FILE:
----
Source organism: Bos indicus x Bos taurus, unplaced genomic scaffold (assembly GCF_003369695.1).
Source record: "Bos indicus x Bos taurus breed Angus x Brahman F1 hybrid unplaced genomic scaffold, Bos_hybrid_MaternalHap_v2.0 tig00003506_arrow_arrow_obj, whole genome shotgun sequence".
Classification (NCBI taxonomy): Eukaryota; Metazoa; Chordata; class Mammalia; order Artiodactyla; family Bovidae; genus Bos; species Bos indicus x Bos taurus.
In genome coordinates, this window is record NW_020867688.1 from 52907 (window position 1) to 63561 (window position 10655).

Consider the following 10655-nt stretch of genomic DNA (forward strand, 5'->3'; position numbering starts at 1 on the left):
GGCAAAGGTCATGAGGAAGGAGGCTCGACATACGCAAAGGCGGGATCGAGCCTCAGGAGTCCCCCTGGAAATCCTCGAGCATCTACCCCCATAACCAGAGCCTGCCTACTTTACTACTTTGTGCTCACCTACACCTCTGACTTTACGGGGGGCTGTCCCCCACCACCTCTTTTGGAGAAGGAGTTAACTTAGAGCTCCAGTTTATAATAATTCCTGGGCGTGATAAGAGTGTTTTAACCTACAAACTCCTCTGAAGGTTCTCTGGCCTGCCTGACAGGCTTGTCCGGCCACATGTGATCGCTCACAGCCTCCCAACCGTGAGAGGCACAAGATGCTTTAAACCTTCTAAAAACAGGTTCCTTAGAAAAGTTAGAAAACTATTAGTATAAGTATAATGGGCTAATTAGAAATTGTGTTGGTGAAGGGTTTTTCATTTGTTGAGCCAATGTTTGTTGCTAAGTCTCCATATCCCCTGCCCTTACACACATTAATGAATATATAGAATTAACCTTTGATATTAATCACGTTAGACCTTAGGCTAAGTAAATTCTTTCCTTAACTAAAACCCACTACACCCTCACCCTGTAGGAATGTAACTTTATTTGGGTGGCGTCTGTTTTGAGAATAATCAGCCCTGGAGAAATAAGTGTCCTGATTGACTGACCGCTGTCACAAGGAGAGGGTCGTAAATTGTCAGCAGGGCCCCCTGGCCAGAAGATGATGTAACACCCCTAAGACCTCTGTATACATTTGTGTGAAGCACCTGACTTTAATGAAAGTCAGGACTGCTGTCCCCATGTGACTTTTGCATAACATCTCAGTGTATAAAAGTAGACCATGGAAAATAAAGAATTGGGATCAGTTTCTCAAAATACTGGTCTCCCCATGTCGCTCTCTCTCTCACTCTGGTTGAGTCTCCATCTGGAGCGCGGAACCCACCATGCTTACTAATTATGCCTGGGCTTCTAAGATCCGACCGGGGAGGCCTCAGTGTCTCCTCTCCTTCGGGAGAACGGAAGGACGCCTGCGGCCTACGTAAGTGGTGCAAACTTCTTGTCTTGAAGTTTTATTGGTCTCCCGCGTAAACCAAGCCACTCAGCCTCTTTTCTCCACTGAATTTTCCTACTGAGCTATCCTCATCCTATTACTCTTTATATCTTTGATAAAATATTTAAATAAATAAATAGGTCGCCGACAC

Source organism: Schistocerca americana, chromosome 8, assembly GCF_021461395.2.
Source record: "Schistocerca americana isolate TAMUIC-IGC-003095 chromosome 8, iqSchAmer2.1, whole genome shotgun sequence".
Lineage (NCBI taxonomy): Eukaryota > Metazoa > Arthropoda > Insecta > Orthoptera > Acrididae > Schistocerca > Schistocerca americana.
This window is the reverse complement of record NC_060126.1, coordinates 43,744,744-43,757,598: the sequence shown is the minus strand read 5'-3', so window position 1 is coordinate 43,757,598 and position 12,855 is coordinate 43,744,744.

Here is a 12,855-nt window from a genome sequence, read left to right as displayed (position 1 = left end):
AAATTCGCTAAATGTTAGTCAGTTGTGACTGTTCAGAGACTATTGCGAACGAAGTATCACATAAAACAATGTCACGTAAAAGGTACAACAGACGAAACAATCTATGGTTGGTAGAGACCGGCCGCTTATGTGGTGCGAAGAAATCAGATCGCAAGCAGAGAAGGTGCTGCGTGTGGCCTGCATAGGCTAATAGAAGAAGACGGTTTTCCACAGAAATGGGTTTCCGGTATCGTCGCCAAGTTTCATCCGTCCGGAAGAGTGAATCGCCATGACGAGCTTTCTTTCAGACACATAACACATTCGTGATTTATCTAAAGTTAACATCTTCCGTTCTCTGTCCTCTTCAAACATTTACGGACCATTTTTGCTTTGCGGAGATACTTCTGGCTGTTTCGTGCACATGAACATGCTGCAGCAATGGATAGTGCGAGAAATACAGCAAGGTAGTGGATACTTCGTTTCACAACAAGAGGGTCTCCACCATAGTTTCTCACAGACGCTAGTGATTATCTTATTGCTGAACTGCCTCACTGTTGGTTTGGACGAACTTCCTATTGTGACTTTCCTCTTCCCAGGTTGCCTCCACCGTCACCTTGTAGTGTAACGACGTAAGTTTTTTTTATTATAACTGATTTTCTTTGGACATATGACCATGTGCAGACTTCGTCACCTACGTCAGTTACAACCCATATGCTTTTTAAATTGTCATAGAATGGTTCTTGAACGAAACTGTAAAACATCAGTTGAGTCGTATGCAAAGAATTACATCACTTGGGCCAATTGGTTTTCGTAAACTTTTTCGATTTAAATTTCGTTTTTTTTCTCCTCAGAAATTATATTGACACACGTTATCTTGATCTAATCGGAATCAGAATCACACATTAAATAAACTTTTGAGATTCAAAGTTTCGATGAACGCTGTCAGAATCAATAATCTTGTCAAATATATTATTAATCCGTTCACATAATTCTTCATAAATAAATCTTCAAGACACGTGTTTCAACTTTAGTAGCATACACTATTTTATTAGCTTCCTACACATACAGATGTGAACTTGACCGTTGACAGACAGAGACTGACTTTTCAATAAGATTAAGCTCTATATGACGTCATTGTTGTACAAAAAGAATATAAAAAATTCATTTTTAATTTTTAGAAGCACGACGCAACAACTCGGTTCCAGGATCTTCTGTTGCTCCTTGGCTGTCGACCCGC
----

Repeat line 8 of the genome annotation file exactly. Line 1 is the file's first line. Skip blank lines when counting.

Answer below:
Source record: "Schistocerca americana isolate TAMUIC-IGC-003095 chromosome 8, iqSchAmer2.1, whole genome shotgun sequence".